The crash that killed Princess Diana in 1997 is related the minor collision shown in the photo above. But why? Surely they are totally different in severity and consequence. Yet they both exemplify the working of technology that often protects, while sometimes it kills.

Thirty years ago vehicles rotated when they when out of control and, invariably, they slid sideways and struck a roadside object or went into a lateral rollover. While these events still happen electronic stability control (ESC) now prevents that pre-crash rotation in a vast number of instances. While many say that this prevents collisions that comment is not totally accurate. It prevents some collisions but it alters others. Thus some collisions still happen but now they happen with the vehicle’s front end, not with its side.

As with any safety device this works well for the vast number of incidents. But just like air bags, seat-belts and everything else, sometimes modern technology makes things worse. The old saying is still true: “Give me the collision you will be involved in and I will select the car or safety device you need to have”. The obvious problem is that we do not know what type of collision we will encounter. And sometimes the safety device becomes your enemy because you happened to be one of those rare instances where the technology was not meant for that crash.

So how is this similar to Princess Diana’s crash?

When her Mercedes was involved in a glancing impact with a Fiat Uno this should have caused a rotation and Princess Diana’s vehicle should have slid sideways when striking the unprotected tunnel pillar. By some fluke of luck the impact could have been to a part of her vehicle that was further away from its centre-of-gravity and therefore the severity of that impact would have been reduced. The Mercedes would have spun further down the road and might have struck other objects but it was the initial impact with the tunnel pillar that was crucial.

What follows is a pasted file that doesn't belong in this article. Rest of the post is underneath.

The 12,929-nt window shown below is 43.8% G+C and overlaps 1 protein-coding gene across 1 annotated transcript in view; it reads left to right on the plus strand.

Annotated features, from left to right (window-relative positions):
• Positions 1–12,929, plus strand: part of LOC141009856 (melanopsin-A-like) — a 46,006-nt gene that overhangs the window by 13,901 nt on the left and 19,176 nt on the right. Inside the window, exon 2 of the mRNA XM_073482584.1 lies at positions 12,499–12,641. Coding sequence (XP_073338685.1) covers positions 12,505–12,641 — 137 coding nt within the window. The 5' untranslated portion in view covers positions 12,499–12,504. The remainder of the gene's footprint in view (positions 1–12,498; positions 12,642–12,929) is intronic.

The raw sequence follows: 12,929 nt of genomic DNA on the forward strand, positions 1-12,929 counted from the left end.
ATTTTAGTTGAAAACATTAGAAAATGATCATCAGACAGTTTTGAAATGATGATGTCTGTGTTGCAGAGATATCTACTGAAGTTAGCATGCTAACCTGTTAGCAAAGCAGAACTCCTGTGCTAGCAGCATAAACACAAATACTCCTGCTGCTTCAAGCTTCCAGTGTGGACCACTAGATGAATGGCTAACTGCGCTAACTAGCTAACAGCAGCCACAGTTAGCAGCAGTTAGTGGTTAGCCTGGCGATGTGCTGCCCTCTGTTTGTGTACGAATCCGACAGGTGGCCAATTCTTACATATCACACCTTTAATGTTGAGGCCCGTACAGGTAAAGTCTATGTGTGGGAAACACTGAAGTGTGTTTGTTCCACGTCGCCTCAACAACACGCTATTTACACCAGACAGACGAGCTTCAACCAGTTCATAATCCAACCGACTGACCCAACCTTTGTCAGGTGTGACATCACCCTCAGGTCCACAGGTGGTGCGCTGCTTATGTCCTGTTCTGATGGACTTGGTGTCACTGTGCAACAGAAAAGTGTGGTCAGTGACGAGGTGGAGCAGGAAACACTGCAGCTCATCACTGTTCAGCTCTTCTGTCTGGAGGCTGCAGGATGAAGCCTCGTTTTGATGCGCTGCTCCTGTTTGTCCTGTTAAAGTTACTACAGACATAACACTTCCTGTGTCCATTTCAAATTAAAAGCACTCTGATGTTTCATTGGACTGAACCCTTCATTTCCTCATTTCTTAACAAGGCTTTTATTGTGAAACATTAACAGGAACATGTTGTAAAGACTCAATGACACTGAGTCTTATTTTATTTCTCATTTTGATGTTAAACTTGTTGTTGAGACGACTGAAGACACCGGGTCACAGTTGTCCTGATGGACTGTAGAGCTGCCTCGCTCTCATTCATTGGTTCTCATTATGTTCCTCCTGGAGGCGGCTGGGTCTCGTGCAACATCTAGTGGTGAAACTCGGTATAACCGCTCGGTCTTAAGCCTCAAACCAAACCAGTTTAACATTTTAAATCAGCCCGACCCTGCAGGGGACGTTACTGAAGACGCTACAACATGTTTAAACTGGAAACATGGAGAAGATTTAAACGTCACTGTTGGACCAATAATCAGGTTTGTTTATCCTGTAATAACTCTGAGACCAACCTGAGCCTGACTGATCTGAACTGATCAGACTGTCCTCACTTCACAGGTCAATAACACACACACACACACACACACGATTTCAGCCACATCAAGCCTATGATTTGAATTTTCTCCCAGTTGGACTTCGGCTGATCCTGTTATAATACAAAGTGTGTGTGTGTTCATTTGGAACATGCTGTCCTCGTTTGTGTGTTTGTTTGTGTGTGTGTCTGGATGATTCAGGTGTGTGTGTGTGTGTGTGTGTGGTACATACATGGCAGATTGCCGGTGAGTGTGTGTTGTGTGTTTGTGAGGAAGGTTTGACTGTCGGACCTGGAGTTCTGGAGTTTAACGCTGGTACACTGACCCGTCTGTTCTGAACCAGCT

The problem is that Princess Diana’s Mercedes was equipped with an earlier version of mechanical stability control that stopped the Mercedes from rotating and caused it to travel toward the tunnel pillar with its front end. But because the impact was so close to the Mercedes centre-of-gravity the change-in-velocity was much greater than if it was involved in a glancing blow during a sideways slide. So in this rare instance the technology did not help, it likely made the collision worse.

So what do we see in the above photo? A vehicle that was travelling through a curvy crescent in the Town of Simcoe and the driver likely lost control. But there was no pre-crash rotation (Look at the tire marks in the snow leading to impact). This is a common occurrence when ESC kicks in. Sure the collision was of minor consequence but it helps to know what things were like a long time ago, how they have changed, and why it matters.

If the impact was to the driver’s door the driver could have died. Yet it was such a minor collision wasn’t it?

“Minor” depends on so many things.